There are two main reasons.

The first is the Market Efficiency hypothesis. It states that everyone is so smart, every information about the outside world is reflected in prices. That is, as you said, nobody would invest in worthless stock, and everyone would invest in good companies, so the prices reflect the inherent value on the long run. While that hypothesis is verified on long-known companies and indices, it is obviously wrong in a state of hype, where everyone trusts the others and everyone is wrong. If everyone on the stock market told you that such-and-such was the next Microsoft, and everyone was buying into it, wouldn't you want to be a part of it as well? Well, if you don't many gullible people would and it would end up the same.

The second is the Greater Fool hypothesis. It states that there is always a greater fool. If you buy today foolishly, you'll find someone even crazier willing to buy from you at a greater price. For instance, you buy in on a young stock at a low price. Since you know that prices in that sector increase dramatically, you wait for it to be large enough (say, 200%) and then sell. If you're lucky, enough people around believe that the prices will go even higher (the greater fools) and will buy from you. You tripled your starting capital at no cost, even if you don't believe in the intrinsic value of said stock. So people buy and sell, until the growth collapses and the greatest fools lose all.
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My understanding is that a lot of it involved VCs finally getting tired of having their money wasted on irrational stock hyper-inflation followed by stunning crashes when people figured out just how little CompuGlobalHyperMegaNet does.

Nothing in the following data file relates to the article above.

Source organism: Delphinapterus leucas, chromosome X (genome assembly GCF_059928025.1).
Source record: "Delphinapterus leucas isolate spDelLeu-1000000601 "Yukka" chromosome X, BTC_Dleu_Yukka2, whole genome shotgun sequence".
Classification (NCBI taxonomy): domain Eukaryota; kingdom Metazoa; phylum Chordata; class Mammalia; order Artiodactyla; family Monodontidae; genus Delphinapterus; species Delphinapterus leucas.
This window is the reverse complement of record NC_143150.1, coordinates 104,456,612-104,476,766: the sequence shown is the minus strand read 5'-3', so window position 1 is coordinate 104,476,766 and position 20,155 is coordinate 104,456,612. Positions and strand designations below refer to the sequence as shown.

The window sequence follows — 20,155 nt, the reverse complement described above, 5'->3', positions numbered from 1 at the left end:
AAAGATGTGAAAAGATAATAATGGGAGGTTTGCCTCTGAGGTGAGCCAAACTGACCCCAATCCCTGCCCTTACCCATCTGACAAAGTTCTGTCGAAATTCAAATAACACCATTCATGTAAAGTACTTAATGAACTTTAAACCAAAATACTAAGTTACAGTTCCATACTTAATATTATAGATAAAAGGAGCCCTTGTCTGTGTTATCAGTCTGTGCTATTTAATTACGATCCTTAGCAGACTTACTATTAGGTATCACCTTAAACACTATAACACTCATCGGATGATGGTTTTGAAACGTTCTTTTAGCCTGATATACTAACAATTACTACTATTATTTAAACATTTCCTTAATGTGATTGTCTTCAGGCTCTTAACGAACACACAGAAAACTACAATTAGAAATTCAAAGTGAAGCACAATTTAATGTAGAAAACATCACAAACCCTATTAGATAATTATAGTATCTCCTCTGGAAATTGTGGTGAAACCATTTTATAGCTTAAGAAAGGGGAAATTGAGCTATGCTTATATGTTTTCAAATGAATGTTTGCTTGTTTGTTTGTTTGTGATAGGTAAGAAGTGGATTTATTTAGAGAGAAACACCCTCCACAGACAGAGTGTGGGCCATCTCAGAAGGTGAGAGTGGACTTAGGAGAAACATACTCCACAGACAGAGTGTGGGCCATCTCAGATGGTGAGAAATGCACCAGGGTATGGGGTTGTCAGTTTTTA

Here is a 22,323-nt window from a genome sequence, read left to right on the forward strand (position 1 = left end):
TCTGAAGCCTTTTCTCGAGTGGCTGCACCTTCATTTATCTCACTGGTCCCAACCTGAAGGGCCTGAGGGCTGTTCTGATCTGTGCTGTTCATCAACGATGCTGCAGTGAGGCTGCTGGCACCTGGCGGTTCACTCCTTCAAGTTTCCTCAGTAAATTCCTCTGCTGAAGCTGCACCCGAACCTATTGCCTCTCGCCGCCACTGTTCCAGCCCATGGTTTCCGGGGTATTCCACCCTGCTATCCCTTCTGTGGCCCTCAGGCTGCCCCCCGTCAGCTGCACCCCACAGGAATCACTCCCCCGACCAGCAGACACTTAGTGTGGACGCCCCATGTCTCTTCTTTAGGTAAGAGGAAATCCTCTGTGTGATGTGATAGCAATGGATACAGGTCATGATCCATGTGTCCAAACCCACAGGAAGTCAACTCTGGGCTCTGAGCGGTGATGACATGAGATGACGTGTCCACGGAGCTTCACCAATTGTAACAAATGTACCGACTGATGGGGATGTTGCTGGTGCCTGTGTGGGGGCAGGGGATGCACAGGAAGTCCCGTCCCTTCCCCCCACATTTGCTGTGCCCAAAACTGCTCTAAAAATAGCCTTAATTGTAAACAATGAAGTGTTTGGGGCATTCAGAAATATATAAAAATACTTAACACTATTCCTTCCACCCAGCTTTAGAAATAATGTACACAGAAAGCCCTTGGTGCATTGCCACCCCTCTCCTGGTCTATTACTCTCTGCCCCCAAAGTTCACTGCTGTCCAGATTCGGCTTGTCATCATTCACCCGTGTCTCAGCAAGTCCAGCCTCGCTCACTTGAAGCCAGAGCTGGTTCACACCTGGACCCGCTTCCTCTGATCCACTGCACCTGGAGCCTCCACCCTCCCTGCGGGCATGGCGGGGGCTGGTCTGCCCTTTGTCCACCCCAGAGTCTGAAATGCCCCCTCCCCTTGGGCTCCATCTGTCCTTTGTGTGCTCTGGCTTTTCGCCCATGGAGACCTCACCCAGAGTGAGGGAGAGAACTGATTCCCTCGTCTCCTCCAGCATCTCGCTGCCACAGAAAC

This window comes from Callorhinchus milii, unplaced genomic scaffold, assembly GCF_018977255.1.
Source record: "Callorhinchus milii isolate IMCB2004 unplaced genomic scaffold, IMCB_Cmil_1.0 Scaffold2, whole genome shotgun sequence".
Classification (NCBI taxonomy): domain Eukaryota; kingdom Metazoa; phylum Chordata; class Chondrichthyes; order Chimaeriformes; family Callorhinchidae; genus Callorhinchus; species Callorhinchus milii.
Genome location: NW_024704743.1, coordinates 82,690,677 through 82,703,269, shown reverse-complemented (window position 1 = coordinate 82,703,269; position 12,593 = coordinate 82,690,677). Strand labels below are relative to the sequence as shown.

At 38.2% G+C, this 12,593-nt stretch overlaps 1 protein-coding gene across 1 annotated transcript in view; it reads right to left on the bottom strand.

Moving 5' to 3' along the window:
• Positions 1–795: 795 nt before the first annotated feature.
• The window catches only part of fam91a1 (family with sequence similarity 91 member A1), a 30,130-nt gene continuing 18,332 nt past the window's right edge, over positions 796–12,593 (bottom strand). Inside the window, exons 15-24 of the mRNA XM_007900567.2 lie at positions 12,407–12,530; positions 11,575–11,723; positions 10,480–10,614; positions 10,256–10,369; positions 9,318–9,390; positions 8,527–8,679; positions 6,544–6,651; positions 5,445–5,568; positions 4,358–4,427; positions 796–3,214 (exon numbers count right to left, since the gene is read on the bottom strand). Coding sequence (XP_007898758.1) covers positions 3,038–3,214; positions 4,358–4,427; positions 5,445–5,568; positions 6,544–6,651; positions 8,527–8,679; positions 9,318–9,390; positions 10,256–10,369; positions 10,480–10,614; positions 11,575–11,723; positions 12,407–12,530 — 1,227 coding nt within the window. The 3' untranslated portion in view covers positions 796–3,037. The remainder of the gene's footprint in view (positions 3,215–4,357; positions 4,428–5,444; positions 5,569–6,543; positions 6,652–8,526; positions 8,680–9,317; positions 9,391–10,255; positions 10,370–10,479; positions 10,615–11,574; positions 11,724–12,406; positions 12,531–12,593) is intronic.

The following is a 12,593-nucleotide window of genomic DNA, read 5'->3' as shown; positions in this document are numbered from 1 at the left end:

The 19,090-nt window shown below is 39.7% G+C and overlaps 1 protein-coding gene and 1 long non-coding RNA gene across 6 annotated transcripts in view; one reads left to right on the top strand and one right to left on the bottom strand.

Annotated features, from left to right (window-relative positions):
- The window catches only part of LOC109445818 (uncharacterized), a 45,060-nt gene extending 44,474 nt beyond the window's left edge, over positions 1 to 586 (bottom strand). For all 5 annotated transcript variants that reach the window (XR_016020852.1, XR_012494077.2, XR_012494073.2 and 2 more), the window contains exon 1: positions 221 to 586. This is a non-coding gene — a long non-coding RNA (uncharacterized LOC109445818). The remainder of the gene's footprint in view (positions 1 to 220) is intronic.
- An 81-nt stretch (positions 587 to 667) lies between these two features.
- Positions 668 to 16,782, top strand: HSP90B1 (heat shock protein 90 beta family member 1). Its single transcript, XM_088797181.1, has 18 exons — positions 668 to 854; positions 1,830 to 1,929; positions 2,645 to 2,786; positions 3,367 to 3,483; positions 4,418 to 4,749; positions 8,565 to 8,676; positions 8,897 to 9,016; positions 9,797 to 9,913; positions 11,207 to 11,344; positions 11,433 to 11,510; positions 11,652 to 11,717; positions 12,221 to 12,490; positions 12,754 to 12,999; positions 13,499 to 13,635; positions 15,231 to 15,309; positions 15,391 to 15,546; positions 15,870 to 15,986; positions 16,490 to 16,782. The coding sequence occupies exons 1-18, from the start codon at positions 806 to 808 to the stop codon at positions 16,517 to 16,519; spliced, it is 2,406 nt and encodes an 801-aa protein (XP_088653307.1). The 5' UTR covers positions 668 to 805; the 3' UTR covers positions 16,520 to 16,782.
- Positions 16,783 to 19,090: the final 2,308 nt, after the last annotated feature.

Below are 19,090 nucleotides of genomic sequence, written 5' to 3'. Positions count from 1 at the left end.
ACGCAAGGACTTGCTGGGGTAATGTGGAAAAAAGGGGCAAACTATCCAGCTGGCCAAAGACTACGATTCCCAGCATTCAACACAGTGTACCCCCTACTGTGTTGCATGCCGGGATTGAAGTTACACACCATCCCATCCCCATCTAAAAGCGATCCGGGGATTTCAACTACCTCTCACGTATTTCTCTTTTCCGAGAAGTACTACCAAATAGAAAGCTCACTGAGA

I refer you to the words of the brilliant business consultant, Corin Tucker's Stalker, from SomethingAwful:
Quote:
...Surprisingly, this money party did not go on forever. Stockholders across the globe soon found that the companies they invested in were incapable of actually making money through outside sources, and the dot com bubble burst. Countless businesses which shouldn't have existed in the first place went under. Dozens of office buildings in San Francisco were filled with cement to seal the evil contained within forever. Landfills overflowed with discarded scooters, some of which were still attached to their hipster owners due to mishaps with crazy glue. Everyone got a good laugh out of those guys during an otherwise bleak time, but no one thought to save or at least feed them, and eventually they starved to death.